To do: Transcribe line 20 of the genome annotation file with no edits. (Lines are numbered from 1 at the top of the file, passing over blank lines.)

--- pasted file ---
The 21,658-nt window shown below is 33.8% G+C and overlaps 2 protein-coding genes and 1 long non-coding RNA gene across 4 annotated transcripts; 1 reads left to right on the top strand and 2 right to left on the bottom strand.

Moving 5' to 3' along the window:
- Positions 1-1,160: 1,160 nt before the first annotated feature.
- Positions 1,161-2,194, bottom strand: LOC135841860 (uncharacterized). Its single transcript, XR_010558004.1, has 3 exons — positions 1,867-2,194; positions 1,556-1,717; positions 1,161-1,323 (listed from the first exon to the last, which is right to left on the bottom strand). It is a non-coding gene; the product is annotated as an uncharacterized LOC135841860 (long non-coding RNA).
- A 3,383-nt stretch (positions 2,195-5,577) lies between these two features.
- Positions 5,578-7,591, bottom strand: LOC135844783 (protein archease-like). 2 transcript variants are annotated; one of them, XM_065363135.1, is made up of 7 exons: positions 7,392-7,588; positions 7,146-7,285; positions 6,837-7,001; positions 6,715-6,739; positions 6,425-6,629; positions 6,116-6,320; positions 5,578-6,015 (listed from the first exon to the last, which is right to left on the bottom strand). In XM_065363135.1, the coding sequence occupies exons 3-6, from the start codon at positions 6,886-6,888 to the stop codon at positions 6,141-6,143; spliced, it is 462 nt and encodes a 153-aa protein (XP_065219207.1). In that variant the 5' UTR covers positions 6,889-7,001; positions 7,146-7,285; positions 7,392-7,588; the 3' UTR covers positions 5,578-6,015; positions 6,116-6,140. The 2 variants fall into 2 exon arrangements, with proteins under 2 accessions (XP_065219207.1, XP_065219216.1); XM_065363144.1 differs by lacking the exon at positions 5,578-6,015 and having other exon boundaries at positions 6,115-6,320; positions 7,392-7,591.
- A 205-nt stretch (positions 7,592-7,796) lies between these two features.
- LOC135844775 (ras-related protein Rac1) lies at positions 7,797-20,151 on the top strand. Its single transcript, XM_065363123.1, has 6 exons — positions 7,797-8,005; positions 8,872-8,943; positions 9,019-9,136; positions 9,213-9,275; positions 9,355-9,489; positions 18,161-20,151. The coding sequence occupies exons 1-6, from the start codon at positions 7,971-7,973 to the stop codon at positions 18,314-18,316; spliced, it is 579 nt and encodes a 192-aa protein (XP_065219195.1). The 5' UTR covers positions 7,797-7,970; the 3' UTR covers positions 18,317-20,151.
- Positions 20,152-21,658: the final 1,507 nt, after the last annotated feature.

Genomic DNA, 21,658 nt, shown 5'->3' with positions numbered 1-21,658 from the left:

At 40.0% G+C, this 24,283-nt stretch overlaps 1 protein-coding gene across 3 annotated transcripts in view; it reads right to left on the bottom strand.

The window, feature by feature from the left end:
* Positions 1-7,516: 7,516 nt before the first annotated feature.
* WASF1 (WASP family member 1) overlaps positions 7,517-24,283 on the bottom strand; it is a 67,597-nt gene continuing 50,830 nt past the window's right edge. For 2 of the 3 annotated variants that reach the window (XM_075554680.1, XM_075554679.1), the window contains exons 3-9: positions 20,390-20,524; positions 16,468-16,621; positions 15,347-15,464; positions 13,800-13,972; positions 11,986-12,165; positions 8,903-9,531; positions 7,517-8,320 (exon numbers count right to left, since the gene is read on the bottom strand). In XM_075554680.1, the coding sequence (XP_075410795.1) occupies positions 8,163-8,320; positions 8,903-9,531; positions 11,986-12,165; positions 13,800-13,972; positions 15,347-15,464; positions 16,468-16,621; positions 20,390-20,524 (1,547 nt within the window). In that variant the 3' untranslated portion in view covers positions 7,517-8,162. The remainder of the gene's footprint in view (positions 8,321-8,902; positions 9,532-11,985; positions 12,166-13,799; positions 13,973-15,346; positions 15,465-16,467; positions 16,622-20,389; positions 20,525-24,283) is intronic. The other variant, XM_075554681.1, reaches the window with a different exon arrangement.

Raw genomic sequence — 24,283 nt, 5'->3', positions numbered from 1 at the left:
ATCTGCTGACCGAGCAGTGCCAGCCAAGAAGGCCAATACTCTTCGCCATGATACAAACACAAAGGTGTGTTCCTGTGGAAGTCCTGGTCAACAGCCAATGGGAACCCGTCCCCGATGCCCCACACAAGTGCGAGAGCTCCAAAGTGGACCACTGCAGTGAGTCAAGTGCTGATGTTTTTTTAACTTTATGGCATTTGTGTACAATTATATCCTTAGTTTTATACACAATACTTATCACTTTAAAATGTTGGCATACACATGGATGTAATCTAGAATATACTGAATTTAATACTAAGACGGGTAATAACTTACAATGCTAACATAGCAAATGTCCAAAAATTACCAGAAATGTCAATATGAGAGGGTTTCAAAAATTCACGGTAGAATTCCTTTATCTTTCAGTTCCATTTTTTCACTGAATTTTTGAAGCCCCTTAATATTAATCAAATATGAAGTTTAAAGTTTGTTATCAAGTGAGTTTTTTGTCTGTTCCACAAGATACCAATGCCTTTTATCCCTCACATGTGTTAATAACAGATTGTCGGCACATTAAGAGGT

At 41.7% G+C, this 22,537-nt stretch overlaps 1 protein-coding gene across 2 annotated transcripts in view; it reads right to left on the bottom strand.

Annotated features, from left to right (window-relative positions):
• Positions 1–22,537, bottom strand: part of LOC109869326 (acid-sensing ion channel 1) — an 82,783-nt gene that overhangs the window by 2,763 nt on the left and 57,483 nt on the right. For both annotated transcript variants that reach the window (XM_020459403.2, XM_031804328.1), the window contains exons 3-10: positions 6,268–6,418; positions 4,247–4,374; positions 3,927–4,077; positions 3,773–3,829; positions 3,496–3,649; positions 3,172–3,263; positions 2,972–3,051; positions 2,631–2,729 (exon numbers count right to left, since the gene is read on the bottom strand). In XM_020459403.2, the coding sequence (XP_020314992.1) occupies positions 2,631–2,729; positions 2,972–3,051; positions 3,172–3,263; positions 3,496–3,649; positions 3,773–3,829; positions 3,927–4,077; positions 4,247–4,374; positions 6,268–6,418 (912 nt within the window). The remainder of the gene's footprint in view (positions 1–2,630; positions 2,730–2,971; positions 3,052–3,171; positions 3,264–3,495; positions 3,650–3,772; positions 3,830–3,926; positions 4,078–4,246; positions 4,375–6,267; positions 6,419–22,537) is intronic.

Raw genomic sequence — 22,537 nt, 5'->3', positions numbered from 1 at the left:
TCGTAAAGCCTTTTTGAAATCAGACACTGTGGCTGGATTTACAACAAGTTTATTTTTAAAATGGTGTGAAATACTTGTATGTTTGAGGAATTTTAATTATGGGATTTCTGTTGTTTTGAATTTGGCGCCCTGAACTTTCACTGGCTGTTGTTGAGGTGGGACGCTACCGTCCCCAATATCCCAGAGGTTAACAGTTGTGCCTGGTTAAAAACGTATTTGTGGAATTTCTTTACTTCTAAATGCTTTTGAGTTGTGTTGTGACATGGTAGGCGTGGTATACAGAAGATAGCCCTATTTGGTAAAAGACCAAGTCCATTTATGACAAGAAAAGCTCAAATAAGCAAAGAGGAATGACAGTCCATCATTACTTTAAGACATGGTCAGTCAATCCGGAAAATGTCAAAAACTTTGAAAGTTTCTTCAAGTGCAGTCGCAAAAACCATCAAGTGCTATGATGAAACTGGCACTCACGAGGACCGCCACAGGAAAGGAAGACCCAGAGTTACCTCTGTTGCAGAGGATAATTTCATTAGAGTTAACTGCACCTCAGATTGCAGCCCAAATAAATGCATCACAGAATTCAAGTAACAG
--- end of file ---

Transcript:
Raw genomic sequence — 22,537 nt, 5'->3', positions numbered from 1 at the left: